> >> >> > On Sat, Apr 10, 2010 at 11:06 AM, Paul Prescod <paul@prescod.net>
> >> >> > wrote:
> >> >> >>
> >> >> >> No. Cassandra has an API.
> >> >> >>
> >> >> >> http://wiki.apache.org/cassandra/API
> >> >> >>
> >> >> >> On Fri, Apr 9, 2010 at 8:00 PM, dir dir <sikerasakti@gmail.com>
> >> >> >> wrote:
> >> >> >> > Does Cassandra has a default query language such as SQL
in RDBMS
> >> >> >> > and Object Query in OODBMS?  Thank you.
> >> >> >> >
> >> >> >> > Dir.
> >> >> >> >
> >> >> >> > On Sat, Apr 10, 2010 at 7:01 AM, malsmith
> >> >> >> > <malsmith@treehousesystems.com>
> >> >> >> > wrote:
> >> >> >> >>
> >> >> >> >>
> >> >> >> >> It's sort of an interesting problem - in RDBMS one
relatively
> >> >> >> >> simple
> >> >> >> >> approach would be calculate a rectangle that is X
km by Y km
> with
> >> >> >> >> User
> >> >> >> >> 1's
> >> >> >> >> location at the center.  So the rectangle is UserX
- 10KmX ,
> >> >> >> >> UserY-10KmY to
> >> >> >> >> UserX+10KmX , UserY+10KmY
> >> >> >> >>
> >> >> >> >> Then you could query the database for all other users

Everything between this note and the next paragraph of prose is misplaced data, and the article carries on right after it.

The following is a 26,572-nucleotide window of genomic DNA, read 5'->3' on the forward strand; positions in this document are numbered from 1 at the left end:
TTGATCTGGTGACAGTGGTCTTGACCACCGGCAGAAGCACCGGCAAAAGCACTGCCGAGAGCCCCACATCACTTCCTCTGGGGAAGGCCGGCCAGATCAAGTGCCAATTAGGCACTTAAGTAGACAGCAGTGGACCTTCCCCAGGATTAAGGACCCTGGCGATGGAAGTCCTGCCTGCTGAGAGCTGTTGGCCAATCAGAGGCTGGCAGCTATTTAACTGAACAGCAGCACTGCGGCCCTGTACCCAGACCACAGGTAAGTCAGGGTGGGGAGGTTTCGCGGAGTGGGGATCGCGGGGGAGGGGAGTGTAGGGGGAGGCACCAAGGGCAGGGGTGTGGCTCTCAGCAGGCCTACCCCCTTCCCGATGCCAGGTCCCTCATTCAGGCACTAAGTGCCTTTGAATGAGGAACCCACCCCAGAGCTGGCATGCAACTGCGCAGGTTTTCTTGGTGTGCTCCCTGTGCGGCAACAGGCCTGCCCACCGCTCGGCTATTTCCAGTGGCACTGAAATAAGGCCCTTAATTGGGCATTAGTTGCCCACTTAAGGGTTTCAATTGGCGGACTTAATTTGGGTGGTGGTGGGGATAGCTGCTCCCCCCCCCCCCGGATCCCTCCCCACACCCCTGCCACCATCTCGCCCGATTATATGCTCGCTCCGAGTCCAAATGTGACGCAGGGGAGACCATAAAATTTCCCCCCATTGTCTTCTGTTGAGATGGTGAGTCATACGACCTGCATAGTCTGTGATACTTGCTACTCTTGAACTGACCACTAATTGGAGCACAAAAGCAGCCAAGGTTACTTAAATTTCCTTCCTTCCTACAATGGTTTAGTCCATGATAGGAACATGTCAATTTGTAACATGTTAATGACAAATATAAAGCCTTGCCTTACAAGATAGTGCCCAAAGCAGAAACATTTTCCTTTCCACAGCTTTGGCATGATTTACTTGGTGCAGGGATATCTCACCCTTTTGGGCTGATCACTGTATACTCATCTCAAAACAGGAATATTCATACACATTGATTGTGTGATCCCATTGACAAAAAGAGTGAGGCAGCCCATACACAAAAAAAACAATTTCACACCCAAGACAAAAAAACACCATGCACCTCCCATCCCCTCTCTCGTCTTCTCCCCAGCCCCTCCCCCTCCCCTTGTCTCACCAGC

where
> that
> >> >> >> >> each
> >> >> >> >> user
> >> >> >> >> considered is curUserX > UserX-10Km and curUserX
< UserX+10KmX
> >> >> >> >> and
> >> >> >> >> curUserY
> >> >> >> >> > UserY-10KmY and curUserY < UserY+10KmY
> >> >> >> >> * Not the 10KmX and 10KmY are really a translation
from
> >> >> >> >> Kilometers
> >> >> >> >> to
> >> >> >> >> degrees of  lat and longitude  (that you can find
on a google
> >> >> >> >> search)
> >> >> >> >>
> >> >> >> >> With the right indexes this query actually runs pretty
well.
> >> >> >> >>
> >> >> >> >> Translating that to Cassandra seems a bit complex
at first -
> but
> >> >> >> >> you
> >> >> >> >> could
> >> >> >> >> try something like pre-calculating a grid with the
right
> >> >> >> >> resolution
> >> >> >> >> (like a
> >> >> >> >> square of 5KM per side) and assign every user to
a particular
> >> >> >> >> grid
> >> >> >> >> ID.
> >> >> >> >> That
> >> >> >> >> way you just calculate with grid ID User1 is in then
do a
> direct
> >> >> >> >> key
> >> >> >> >> lookup
> >> >> >> >> to get a list of the users in that same grid id.
> >> >> >> >>
> >> >> >> >> A second approach would be to have to column families